The European Parliament has formally approved the text of a new whistleblowing...
Trial periods and redundancy
George v London Borough of Brent
On the question of the mistaken failure to offer of a trial period in a redundancy situation, it is important to consider first of all whether this failure rendered the dismissal unfair, and then whether a trial period would have made a difference to the outcome. Neither is it an answer, when the employer has clearly admitted being at fault, to say that because the claimant did not press the point, this somehow affects the reasonableness.
Ms George worked for the London Borough of Brent (LBC) as a Library Manager. Following a funding cut, a redundancy situation arose, and she was unsuccessful in securing one of the new Library Manager positions. She was offered an alternative role as a Customer Services Officer, at a lower grade in a different location (where she had previously worked), but with her salary being ring fenced for a year - and being managed by someone who had previously been her junior. She was specifically told she would not be offered a trial period, as HR thought this only applied in the event she was being offered a job in another service. At the tribunal hearing LBC admitted they should have offered a trial period as there was a contractual obligation to provide one in its redundancy policy and a general statutory obligation to allow a four-week trial period in cases where a suitable alternative (rather than a suitable reasonable alternative) is offered (ERA 1996, s 138). She didn’t raise any objection to not being offered a trial period and refused the alternative role. She subsequently brought a claim for unfair dismissal, claiming that the failure to offer a trial period rendered the dismissal unfair.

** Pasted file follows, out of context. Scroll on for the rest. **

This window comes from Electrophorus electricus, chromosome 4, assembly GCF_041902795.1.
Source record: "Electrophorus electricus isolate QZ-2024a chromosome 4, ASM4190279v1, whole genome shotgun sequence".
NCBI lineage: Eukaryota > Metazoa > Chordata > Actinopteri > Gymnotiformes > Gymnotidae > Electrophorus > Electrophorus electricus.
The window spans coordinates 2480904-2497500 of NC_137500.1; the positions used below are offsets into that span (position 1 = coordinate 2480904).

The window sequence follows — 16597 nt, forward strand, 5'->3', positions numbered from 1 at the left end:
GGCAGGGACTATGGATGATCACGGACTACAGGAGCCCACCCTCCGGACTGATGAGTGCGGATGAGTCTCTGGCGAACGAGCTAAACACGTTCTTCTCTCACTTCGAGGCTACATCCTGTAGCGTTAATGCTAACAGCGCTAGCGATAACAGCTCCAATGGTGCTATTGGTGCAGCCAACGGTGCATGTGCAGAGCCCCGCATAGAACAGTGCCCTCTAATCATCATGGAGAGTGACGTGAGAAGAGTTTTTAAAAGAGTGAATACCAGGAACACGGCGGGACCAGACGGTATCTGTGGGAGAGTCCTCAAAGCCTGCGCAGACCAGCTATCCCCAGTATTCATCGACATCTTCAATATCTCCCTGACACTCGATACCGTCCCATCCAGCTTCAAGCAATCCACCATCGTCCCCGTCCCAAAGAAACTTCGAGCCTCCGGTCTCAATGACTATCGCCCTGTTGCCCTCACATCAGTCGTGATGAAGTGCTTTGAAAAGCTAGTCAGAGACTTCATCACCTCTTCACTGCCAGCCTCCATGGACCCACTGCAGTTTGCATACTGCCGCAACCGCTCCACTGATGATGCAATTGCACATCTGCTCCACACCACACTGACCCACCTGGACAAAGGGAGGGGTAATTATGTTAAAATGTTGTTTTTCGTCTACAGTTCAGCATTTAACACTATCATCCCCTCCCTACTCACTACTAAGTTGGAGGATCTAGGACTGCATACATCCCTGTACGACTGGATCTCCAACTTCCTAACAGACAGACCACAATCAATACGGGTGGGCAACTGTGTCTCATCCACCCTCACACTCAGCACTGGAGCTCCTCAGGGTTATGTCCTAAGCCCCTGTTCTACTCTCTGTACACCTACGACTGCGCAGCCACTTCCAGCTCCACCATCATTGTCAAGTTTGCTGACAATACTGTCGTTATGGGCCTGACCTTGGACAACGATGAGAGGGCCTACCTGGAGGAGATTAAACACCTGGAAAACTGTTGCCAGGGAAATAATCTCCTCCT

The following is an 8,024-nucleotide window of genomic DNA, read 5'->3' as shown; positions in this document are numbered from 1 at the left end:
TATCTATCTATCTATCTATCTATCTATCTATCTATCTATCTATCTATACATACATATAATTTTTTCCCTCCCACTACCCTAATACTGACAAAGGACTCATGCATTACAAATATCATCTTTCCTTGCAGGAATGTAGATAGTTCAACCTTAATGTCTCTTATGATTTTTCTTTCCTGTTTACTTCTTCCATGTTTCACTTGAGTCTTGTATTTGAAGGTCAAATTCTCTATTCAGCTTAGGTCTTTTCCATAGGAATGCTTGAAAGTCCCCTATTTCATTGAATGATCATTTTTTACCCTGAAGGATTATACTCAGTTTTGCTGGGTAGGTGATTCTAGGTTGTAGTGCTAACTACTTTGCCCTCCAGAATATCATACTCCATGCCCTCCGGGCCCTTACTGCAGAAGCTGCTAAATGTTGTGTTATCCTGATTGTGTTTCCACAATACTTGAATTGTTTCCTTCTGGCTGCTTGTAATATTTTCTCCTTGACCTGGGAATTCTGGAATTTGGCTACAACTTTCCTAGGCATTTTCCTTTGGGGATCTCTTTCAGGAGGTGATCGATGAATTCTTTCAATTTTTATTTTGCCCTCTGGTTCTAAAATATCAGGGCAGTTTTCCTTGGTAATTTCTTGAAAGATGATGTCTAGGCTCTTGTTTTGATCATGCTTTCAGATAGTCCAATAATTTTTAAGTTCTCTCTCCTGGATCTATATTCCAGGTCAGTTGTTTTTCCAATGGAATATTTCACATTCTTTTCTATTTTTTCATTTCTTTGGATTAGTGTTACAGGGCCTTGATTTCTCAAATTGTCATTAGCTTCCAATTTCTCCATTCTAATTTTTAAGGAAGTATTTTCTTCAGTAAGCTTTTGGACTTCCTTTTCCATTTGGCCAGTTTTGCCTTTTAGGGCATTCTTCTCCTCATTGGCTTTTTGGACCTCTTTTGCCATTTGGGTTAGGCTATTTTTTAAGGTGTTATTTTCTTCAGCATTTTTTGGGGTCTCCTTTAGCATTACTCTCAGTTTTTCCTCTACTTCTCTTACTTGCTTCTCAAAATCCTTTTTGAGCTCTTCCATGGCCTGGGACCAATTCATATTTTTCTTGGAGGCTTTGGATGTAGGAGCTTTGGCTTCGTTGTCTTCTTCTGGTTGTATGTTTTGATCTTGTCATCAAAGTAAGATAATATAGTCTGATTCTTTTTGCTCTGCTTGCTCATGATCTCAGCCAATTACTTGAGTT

This is an unusual case, not least because it was sent back twice to the original tribunal by the EAT, to consider a specific question and failed to do so. The EAT concluded that the tribunal clearly did not like Ms George (referring to some of their comments as ‘acidic’) but they confused two issues – the first was whether the failure to offer a trial period when there was a contractual and statutory right to one, rendered the dismissal unfair and the second was whether trial period would have made any difference to the outcome. They referred it back to a different tribunal in the hope of these questions being answered.
Link to judgment: https://www.bailii.org/uk/cases/UKEAT/2018/0089_18_2109.html
This is a useful reminder on two points – what can happen if a tribunal simply do not like a party and do not believe their evidence (what we call ‘litigation risk’) and secondly the importance of offering a trial period in a role. If the trial period is offered but not taken then this not going to affect the reasonableness (unless of course there are other jobs that should have been offered and were not)